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Publication numberUS4933008 A
Publication typeGrant
Application numberUS 07/305,910
Publication dateJun 12, 1990
Filing dateFeb 3, 1989
Priority dateFeb 5, 1988
Fee statusPaid
Publication number07305910, 305910, US 4933008 A, US 4933008A, US-A-4933008, US4933008 A, US4933008A
InventorsAkira Fujiki, Yoshiteru Yasuda, Makoto Abe
Original AssigneeNissan Motor Co., Ltd.
Export CitationBiBTeX, EndNote, RefMan
External Links: USPTO, USPTO Assignment, Espacenet
Heat resistant and wear resistant iron-based sintered alloy
US 4933008 A
Abstract
A heat resistant and wear resistant iron-based sintered alloy for use as the material of an engine component part which is subjected to severe temperature and wear conditions. The iron-based sintered alloy is comprised of a matrix formed of metal powder having the composition of alloy steel or high speed tool steel. An additional metal component formed of hard alloy powder is dispersed in the matrix in an amount ranging from 3 to 50% by weight of the matrix. The hard alloy powder contains as major components iron, molybdenum and silicon which improve the wetting property of the hard alloy powder with the matrix and form intermetallic compounds which are high in hardness and excellent in heat and oxidation resistances.
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Claims(19)
What is claimed is:
1. A heat resistant and wear resistant iron-based sintered alloy comprising:
a matrix formed of metal powder having composition of one selected from the group consisting of alloy steel and high speed tool steel; and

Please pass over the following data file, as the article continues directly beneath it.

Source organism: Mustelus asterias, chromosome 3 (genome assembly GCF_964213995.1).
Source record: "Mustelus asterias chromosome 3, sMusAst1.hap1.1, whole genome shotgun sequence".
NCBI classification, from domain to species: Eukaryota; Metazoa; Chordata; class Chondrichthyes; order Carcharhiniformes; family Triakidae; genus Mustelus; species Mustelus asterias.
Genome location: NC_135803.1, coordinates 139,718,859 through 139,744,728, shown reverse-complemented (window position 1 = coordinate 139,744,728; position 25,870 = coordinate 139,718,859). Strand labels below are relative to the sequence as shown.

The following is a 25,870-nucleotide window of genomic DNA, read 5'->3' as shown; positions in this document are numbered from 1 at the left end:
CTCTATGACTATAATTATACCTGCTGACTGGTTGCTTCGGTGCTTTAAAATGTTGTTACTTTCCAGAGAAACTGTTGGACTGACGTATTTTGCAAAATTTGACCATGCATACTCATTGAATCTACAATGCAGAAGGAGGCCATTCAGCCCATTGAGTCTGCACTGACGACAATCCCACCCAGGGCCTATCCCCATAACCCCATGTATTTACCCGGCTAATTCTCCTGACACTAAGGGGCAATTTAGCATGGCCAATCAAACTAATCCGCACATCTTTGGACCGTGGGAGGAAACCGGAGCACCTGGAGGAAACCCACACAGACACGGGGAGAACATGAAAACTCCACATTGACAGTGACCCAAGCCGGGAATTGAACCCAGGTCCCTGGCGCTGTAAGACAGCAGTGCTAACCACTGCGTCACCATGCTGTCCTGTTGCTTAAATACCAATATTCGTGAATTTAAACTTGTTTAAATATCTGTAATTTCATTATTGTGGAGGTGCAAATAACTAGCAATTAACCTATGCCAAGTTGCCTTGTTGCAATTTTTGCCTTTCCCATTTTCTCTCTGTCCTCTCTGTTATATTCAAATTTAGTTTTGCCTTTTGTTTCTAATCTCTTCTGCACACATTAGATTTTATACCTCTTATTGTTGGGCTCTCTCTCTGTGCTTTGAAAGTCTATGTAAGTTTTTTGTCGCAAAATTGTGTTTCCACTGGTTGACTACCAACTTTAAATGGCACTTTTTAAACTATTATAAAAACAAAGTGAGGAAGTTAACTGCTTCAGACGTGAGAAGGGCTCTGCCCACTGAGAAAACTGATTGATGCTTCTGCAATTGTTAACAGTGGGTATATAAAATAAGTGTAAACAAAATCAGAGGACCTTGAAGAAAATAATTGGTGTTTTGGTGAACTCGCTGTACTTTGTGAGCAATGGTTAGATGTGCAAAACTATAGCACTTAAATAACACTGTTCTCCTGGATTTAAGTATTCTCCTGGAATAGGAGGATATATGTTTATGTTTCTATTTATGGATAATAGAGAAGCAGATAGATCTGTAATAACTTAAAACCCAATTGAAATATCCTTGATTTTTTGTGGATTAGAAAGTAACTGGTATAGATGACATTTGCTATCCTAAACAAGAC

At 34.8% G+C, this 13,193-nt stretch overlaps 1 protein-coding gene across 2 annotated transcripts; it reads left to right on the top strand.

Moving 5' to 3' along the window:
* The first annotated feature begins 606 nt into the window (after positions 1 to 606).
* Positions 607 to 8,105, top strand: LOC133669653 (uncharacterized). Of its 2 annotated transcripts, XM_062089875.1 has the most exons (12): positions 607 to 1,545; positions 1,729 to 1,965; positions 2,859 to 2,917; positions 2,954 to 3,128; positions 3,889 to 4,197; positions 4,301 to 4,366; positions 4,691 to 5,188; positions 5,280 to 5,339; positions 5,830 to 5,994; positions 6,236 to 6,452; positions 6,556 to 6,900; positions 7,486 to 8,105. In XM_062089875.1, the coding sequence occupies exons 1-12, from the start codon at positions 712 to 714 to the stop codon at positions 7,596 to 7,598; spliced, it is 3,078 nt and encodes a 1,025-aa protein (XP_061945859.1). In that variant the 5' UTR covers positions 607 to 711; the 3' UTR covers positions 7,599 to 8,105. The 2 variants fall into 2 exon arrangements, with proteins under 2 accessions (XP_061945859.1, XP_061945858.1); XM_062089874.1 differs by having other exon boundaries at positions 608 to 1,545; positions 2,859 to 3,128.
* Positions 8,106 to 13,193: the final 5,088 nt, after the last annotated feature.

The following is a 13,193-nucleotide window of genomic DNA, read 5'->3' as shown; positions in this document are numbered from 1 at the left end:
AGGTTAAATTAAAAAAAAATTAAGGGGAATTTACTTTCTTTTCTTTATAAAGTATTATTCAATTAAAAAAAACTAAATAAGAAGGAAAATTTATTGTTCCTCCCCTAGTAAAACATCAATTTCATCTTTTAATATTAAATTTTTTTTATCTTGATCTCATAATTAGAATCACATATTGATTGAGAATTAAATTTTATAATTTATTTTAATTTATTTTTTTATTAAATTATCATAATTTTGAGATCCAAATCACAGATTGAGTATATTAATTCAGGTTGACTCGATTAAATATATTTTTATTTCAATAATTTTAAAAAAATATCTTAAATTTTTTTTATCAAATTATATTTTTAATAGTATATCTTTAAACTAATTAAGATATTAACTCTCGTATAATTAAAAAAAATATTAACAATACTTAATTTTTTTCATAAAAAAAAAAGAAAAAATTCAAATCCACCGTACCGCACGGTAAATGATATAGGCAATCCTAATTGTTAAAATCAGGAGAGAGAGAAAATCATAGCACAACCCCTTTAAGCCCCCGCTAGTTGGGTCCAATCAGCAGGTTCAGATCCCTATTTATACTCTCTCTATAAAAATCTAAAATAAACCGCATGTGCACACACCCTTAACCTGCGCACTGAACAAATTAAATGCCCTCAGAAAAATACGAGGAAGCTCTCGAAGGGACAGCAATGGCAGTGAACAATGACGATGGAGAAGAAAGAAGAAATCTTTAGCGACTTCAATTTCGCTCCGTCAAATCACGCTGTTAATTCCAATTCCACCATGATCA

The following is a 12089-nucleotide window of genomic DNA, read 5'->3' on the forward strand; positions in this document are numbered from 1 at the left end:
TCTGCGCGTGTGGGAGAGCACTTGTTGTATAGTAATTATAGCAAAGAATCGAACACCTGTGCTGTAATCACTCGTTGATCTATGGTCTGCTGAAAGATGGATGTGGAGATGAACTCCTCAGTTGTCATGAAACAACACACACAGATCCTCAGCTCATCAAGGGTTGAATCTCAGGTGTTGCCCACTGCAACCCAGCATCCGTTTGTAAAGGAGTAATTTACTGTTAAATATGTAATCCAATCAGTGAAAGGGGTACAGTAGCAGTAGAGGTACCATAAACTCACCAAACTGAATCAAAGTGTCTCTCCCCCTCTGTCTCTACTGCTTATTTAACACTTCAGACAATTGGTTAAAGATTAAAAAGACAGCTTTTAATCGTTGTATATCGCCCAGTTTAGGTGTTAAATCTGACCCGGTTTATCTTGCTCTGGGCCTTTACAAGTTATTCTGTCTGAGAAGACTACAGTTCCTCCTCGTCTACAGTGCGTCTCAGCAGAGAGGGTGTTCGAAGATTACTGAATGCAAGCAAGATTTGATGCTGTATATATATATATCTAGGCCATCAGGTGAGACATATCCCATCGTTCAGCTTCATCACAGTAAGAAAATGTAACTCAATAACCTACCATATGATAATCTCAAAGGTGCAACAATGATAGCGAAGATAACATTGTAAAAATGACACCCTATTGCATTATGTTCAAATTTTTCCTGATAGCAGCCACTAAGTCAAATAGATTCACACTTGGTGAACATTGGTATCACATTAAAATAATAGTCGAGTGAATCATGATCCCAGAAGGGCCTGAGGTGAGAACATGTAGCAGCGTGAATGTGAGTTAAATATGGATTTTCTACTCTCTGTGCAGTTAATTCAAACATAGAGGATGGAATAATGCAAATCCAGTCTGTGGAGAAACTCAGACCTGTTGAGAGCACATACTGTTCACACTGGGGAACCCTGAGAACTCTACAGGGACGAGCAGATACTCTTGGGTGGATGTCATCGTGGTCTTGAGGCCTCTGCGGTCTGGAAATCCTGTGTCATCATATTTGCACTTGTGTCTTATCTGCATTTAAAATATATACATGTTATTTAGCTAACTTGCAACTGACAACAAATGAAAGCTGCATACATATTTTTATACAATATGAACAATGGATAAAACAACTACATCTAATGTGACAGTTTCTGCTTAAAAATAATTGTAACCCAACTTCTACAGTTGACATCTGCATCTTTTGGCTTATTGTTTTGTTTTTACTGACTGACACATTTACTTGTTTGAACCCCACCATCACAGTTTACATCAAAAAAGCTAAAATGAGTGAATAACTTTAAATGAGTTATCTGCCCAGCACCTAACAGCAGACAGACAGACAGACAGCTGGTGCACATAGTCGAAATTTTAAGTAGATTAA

an additional metal component dispersed in said matrix and formed of hard alloy powder, said additional metal component being in an amount ranging from 3 to 50% by weight of said matrix, said hard alloy powder consisting essentially of carbon in an amount ranging from 0.02 to 0.2% by weight, silicon in an amount ranging from 3 to 30% by weight, manganese in an amount ranging from 0.05 to 0.7% by weight, molybdenum in an amount ranging from 10 to 60% by weight, titanium in an amount ranging from 1 to 7% by weight, boron in an amount ranging from 0.5 to 2% by weight, nickel in an amount ranging from 1 to 10% by weight, and balance being iron and impurities.
2. A heat resistant and wear resistant iron-based sintered alloy as claimed in claim 1, wherein said iron-based sintered alloy is produced by mixing said metal power and said hard alloy powder, compacting the mixed powders, and sintering said compacted powders.
3. A heat resistant and wear resistant iron-based sintered alloy as claimed in claim 1, wherein said hard alloy powder consists essentially of at least one of niobium, tantalum and tungsten in an amount not more than 20% by weight.
4. A heat resistant and wear resistant iron-based sintered alloy as claimed in claim 1, wherein said hard alloy powder consists essentially of at least one of chromium and cobalt in an amount not more than 20% by weight.
5. A heat resistant and wear resistant iron-based sintered alloy as claimed in claim 1, wherein said hard alloy powder has intermetallic compound.
6. A heat resistant and wear resistant iron-based sintered alloy as claimed in claim 5, wherein said intermetallic compound is at least one selected from the group consisting of FeMoSi, Fe3 MoSi and MoSi2.
7. A heat resistant and wear resistant iron-based sintered alloy as claimed in claim 1, wherein said metal powder of said matrix has at least one structure of the group consisting of pearlite, sorbite, martensite, and bainite.
8. A heat resistant and wear resistant iron-based sintered alloy as claimed in claim 1, wherein said hard alloy powder contains at least 2% by weight titanium.
9. A heat resistant and wear resistant iron-based sintered alloy as claimed in claim 1, wherein said hard alloy powder contains from 2 to 4% by weight titanium.
10. A heat resistant and wear resistant iron-based sintered alloy as claimed in claim 1, wherein said hard alloy powder contains from 0.1 to 0.15% by weight carbon.
11. A heat resistant and wear resistant iron-based sintered alloy as claimed in claim 1, wherein said hard alloy powder contains from 5 to 15% by weight silicon.
12. A heat resistant and wear resistant iron-based sintered alloy as claimed in claim 1, wherein said hard alloy powder contains from 20 to 50% by weight molybdenum.